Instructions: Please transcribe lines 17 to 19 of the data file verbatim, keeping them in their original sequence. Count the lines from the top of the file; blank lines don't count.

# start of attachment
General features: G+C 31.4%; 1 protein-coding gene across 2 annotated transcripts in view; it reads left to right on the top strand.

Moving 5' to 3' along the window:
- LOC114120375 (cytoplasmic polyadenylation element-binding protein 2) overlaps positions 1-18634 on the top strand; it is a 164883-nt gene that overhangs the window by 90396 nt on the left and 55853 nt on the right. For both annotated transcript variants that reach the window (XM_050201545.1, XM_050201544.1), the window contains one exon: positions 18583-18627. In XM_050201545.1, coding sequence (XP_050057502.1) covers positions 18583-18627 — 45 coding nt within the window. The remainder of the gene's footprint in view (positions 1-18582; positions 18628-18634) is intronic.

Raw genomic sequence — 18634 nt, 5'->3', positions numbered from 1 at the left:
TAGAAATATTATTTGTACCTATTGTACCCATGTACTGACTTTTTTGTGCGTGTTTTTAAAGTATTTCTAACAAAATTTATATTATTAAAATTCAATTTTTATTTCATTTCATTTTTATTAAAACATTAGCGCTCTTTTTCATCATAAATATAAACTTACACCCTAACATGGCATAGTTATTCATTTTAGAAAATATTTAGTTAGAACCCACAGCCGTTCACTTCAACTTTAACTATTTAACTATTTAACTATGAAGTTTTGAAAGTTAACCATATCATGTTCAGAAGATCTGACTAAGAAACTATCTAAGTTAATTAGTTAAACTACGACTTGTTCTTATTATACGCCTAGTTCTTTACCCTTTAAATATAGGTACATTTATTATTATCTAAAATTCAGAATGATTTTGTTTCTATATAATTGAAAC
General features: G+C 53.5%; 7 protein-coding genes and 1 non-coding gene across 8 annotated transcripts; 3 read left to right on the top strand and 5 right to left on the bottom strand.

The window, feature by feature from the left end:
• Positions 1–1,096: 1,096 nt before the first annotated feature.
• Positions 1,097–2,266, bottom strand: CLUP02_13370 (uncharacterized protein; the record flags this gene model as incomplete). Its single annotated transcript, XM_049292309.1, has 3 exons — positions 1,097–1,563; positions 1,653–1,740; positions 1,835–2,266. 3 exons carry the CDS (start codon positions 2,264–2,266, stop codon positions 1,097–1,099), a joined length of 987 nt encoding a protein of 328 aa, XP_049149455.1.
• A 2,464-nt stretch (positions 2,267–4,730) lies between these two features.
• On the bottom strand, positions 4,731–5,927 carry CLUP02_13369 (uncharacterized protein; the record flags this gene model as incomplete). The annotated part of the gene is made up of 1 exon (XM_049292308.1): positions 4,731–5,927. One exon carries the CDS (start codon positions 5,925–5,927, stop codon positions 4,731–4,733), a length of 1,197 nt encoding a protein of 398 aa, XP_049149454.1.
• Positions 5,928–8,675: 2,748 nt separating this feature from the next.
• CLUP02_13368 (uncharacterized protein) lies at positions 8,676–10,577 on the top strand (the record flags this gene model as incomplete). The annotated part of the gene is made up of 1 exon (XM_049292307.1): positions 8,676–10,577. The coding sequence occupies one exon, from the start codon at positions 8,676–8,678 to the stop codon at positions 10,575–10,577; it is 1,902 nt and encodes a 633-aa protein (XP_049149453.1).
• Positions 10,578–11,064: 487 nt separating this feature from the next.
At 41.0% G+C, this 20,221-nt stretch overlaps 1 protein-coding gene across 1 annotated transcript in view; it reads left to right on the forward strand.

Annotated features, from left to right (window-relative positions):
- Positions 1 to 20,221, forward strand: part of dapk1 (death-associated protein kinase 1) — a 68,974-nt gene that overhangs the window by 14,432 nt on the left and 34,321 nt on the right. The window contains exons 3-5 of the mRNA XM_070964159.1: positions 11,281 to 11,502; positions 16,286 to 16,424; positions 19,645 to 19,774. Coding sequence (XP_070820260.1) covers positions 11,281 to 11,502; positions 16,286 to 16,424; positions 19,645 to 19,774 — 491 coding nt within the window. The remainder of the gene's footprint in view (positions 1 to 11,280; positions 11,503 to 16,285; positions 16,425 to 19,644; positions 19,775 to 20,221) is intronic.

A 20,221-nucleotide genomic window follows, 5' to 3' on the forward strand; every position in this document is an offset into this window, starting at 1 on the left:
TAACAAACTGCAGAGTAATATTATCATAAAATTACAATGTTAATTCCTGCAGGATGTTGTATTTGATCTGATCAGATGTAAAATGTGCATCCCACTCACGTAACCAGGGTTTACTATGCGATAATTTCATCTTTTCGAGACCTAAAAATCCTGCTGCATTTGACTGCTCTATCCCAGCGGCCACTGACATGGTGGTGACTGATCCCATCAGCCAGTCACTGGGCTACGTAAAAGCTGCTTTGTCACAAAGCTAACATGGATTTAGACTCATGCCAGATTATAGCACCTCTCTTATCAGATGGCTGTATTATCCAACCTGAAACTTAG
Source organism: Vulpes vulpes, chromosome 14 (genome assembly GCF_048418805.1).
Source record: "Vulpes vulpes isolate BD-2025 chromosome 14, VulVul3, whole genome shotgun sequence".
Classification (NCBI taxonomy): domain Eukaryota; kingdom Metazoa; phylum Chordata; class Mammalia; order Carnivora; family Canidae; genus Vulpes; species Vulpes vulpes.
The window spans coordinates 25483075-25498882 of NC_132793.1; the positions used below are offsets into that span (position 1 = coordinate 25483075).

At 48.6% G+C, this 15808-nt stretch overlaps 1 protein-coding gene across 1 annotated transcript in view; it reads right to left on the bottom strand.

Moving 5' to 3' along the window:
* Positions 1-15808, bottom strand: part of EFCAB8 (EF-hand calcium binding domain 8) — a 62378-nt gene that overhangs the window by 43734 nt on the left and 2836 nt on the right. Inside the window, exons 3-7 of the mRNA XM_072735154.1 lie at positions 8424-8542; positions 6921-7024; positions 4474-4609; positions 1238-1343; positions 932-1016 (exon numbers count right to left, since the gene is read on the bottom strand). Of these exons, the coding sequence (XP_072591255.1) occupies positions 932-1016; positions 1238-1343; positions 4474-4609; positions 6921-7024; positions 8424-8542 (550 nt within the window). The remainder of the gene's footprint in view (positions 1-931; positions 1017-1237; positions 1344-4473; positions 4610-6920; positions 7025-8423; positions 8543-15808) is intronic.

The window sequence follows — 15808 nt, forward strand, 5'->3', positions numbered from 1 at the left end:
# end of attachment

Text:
- Positions 1 to 20,221, forward strand: part of dapk1 (death-associated protein kinase 1) — a 68,974-nt gene that overhangs the window by 14,432 nt on the left and 34,321 nt on the right. The window contains exons 3-5 of the mRNA XM_070964159.1: positions 11,281 to 11,502; positions 16,286 to 16,424; positions 19,645 to 19,774. Coding sequence (XP_070820260.1) covers positions 11,281 to 11,502; positions 16,286 to 16,424; positions 19,645 to 19,774 — 491 coding nt within the window. The remainder of the gene's footprint in view (positions 1 to 11,280; positions 11,503 to 16,285; positions 16,425 to 19,644; positions 19,775 to 20,221) is intronic.

A 20,221-nucleotide genomic window follows, 5' to 3' on the forward strand; every position in this document is an offset into this window, starting at 1 on the left:
TAACAAACTGCAGAGTAATATTATCATAAAATTACAATGTTAATTCCTGCAGGATGTTGTATTTGATCTGATCAGATGTAAAATGTGCATCCCACTCACGTAACCAGGGTTTACTATGCGATAATTTCATCTTTTCGAGACCTAAAAATCCTGCTGCATTTGACTGCTCTATCCCAGCGGCCACTGACATGGTGGTGACTGATCCCATCAGCCAGTCACTGGGCTACGTAAAAGCTGCTTTGTCACAAAGCTAACATGGATTTAGACTCATGCCAGATTATAGCACCTCTCTTATCAGATGGCTGTATTATCCAACCTGAAACTTAG